Digital Security is another global concern which is under intensified threat, as opportunists (those after your data and passwords) are exploiting the heightened news interest and fears around COVID-19. This guidance from Committee to Protect Journalists highlights areas like how to secure your (new) remote office, how to communicate more securely and how to guard against the many phishing attempts. See: https://cpj.org/2020/04/cpj-safety-advisory-digital-security-covid19.php

5. Stay safe from crime

General insecurity is heightened through a number of uncertainties: global markets are under severe pressure and local markets might close. Small businesses are collapsing and very many people have become and will become unemployed. In many cases, security has been diverted from where it is usually needed so crime could increase. Frustration and sheer poverty may drive up crime and violence. These are all reasons to be vigilant and take extra care with your physical safety. No story is worth your life, as they say.

6. Stay level-headed: #NoSourceNoForward:

Only consult and share health news from credible, reliable and official sources. Tricksters get cleverer by the day (as it has always been), and they now, for example, preface some of their messages as “Johns Hopkins University (JHU) just sent this summary ….”, etc. We need to remind partners to stop and think: why would JHU need to compose a summary, when they have excellent, easy-to-follow resources already available on their site: https://hub.jhu.edu/novel-coronavirus-information/, also see: https://www.cdc.gov/coronavirus/2019-ncov/communication/index.htmlhttps://www.afro.who.int/news/who-coronavirus-disease-2019-covid-19-resources-and-information

7. Mental health

A duty to self, family, friends and partners.  COVID-19 can be overwhelming and fills us with uncertainty and fears about the future and about our own health and the health of loved ones. There is also the stress of a huge amount of change, of isolation and of seemingly never-ending tragedy in the news. Our families may suffer losses, and our wellbeing may be compromised through the delay in getting treatment for other health concerns. The list goes on. It is human and normal to feel depressed and anxious under such circumstances. Consult best global guidance on mental health issues, brought on by calamities such as COVID-19, e.g.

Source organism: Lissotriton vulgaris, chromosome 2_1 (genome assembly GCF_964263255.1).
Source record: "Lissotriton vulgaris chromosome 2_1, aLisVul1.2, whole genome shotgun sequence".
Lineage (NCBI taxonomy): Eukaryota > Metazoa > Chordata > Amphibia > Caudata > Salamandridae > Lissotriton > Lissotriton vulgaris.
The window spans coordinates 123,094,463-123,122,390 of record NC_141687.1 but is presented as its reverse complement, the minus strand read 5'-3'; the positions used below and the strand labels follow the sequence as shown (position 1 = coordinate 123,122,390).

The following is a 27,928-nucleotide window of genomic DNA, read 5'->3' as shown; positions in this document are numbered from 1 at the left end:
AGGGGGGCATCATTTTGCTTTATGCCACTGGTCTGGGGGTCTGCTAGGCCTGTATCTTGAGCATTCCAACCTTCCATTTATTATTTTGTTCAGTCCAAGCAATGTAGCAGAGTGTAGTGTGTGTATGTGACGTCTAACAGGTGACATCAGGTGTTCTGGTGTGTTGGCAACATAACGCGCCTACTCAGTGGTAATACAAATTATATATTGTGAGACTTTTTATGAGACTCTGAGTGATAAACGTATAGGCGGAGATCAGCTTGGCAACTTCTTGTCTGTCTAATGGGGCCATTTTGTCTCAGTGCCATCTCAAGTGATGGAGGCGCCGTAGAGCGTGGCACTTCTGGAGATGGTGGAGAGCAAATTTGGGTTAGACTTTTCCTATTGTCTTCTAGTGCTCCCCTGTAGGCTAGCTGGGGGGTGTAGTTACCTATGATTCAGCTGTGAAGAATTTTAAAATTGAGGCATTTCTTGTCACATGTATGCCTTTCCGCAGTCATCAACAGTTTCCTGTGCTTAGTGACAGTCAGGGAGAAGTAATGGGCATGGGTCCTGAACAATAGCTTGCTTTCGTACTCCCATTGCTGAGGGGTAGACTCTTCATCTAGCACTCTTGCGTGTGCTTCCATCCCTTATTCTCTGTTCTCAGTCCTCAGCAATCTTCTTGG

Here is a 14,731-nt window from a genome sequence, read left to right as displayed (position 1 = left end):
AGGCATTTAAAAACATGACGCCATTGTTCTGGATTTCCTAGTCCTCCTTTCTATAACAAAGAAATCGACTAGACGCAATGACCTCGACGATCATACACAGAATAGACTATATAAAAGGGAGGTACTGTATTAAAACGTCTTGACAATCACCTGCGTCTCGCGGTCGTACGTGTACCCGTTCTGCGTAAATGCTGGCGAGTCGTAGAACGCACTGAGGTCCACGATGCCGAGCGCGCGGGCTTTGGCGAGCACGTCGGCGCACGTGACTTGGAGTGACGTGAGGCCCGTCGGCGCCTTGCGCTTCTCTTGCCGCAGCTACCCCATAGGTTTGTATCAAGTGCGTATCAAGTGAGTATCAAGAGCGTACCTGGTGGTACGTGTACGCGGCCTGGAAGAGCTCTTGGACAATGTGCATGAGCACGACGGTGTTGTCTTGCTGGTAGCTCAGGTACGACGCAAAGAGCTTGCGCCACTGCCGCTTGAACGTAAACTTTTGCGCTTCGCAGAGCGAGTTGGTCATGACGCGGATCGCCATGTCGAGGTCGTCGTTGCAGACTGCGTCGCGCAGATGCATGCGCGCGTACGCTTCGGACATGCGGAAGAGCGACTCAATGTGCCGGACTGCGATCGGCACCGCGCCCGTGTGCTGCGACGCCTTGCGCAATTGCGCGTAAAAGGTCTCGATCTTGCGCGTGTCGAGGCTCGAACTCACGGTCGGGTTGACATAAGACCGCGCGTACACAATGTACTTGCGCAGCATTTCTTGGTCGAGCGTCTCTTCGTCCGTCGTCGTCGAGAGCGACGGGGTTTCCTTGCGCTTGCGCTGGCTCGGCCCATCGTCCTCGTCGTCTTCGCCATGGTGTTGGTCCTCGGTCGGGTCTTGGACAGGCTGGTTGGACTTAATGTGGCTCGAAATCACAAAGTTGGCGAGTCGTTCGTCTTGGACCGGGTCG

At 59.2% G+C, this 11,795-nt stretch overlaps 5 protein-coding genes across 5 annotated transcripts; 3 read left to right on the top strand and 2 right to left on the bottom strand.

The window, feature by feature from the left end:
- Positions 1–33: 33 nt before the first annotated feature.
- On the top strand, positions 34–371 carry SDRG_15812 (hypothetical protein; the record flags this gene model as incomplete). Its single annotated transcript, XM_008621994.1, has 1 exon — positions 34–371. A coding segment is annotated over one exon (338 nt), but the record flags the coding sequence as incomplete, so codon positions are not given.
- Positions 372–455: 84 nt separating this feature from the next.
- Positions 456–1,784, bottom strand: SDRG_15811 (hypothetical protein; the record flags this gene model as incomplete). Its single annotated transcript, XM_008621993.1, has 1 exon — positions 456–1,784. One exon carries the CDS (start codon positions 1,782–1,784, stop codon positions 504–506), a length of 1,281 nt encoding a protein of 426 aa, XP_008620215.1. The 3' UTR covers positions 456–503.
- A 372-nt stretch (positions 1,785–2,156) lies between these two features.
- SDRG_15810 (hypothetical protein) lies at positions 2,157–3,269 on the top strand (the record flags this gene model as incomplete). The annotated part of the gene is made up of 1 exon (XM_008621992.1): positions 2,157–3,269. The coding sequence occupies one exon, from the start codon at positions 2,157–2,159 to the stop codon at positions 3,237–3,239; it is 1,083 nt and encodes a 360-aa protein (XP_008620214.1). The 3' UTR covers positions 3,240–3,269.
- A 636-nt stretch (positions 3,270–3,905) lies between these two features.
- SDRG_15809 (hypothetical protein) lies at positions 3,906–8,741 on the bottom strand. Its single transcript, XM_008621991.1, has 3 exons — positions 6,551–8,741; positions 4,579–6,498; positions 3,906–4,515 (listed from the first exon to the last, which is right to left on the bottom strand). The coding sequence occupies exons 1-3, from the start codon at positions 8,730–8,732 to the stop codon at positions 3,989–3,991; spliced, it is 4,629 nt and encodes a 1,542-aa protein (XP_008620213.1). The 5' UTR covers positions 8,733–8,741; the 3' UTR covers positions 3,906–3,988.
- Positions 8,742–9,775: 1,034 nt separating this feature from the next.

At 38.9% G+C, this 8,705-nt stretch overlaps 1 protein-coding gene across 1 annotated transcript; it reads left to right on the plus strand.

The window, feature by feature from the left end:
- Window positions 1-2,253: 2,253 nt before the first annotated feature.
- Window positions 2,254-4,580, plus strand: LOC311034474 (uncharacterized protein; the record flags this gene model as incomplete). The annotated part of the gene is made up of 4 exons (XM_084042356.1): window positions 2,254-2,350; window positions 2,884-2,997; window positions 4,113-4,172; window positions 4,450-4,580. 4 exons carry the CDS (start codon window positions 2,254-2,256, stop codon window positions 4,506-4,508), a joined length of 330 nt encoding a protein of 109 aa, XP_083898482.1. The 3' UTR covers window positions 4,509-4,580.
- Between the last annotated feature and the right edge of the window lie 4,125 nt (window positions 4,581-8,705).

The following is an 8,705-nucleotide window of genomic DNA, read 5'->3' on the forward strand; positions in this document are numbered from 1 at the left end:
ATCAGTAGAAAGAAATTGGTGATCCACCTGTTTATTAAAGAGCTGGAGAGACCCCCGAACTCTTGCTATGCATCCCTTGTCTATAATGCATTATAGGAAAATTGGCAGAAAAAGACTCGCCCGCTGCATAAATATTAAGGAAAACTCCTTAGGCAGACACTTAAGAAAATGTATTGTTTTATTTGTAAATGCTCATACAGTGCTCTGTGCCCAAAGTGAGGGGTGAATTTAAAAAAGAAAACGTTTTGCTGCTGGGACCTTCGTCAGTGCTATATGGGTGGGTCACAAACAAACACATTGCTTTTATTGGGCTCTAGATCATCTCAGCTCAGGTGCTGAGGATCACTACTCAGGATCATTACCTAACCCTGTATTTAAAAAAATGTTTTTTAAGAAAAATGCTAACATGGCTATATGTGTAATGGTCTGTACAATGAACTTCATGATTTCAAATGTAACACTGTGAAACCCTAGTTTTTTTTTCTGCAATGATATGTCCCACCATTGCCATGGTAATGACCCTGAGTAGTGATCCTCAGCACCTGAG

WHOhttps://www.who.int/docs/default-source/coronaviruse/mental-health-considerations.pdf?sfvrsn=6d3578af_2,
MNHhttps://www.mhinnovation.net/resources/addressing-mental-health-and-psychosocial-needs-during-covid-19-outbreak,
The Carter Centerhttps://www.cartercenter.org/health/mental_health/index.html?gclid=CjwKCAjwpqv0BRABEiwA-TySwboGrw4ggQ7PWxefci0pElqwPngN4Kd4E_NXc99KFLKhcGEey3Va8hoCzGAQAvD_BwE

  • Before there is a crisis, enquire about the availability of local support (e.g. counselling groups) and make partners aware of these
  • Take breaks from COVID-19!
  • Connect with loved ones

Here’s a handy risk assessment you can use to check how safe/unsafe our actions will be:

Risk versus reward: Is the task worth the risk we’re taking? If it isn’t, we don’t take it.
When we leave the sterile confines of our own home, that could mean we’re going into an area where the virus is present, but not visible.

Self-assessment of ourselves and our team:
1. What is our age, are we in the vulnerable age bracket?
2. Do we have any underlying ailments that make us more vulnerable?
3. Where is our headspace at the present moment? If we had been dealing with a particularly traumatic story, do we have the headspace to tackle this assignment?
4. Have we done enough research on the issue we’re about to cover and do we know what we’re getting ourselves into?   Assessing the environment for the story:   1. Is the environment we’re going into large enough and safe enough to maintain the protocols of social distancing to get the job done?
2. What is the number of people at the venue?
3. Does the venue have hand sanitisers, wash-basins with soap?
4. Evaluate the transport: how are we going to get there? Are we going to self-drive, are we going to take a taxi or App-based cab service? Are we going to take public transport? If so, we need to adhere to the self-protection protocols.

What to do when you get home:
1. How do you dispose of contaminated items? Do you have a systematic approach of decontaminating yourself?
2. Be sure to develop a logical and systematic sequence for this, otherwise there will be a loop of recontamination.
Example: when you enter your home, wash your hands or sanitise them. Then wipe down your equipment and clean all devices you’ve used in the field. Then remove your work clothes and wash them. Avoid touching anything else and head for the shower.

Think again about the system. It has to be logical.

Think again about how you could rather be covering the story by using the Tips in #3 above.